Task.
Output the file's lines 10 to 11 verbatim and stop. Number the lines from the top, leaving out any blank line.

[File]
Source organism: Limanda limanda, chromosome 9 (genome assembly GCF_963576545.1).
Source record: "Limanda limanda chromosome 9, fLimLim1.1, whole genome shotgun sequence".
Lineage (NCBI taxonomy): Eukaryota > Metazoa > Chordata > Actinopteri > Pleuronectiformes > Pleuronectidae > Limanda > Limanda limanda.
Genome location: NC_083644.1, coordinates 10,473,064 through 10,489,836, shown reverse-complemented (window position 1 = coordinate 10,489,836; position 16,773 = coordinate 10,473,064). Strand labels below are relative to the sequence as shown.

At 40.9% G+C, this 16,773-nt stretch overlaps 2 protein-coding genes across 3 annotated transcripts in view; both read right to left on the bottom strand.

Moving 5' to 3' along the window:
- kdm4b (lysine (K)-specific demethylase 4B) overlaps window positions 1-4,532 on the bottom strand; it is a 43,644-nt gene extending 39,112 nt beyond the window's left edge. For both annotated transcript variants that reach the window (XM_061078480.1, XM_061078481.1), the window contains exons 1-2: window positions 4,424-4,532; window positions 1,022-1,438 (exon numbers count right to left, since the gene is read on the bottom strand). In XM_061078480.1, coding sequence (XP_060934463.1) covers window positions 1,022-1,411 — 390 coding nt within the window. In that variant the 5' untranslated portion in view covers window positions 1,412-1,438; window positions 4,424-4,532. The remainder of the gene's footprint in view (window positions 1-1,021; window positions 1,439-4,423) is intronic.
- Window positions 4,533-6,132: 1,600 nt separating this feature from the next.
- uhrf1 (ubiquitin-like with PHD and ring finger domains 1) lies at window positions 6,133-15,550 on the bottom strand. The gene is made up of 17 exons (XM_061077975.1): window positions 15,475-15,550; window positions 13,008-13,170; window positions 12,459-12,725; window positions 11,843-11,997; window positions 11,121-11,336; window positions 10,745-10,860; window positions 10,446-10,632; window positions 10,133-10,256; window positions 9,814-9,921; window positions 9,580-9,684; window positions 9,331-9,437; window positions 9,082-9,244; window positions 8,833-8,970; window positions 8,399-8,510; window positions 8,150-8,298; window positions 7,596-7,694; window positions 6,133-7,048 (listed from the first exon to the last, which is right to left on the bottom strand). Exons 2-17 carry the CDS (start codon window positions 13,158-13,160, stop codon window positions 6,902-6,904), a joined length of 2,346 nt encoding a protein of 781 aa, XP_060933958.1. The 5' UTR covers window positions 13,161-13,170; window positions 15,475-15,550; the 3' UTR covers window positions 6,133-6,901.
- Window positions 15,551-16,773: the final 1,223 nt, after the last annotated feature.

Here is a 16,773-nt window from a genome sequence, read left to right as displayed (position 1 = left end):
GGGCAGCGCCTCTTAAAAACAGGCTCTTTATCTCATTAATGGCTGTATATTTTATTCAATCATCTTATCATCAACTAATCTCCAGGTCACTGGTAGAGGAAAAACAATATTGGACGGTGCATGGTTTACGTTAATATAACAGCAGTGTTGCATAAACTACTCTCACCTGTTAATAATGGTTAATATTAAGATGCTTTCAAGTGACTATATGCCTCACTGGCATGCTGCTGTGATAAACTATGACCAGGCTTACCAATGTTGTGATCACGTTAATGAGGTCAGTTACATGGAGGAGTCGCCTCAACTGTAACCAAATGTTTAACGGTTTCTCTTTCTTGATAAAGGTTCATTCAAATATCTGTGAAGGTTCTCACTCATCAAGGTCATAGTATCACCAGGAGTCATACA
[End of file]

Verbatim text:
- Window positions 15,551-16,773: the final 1,223 nt, after the last annotated feature.

Here is a 16,773-nt window from a genome sequence, read left to right as displayed (position 1 = left end):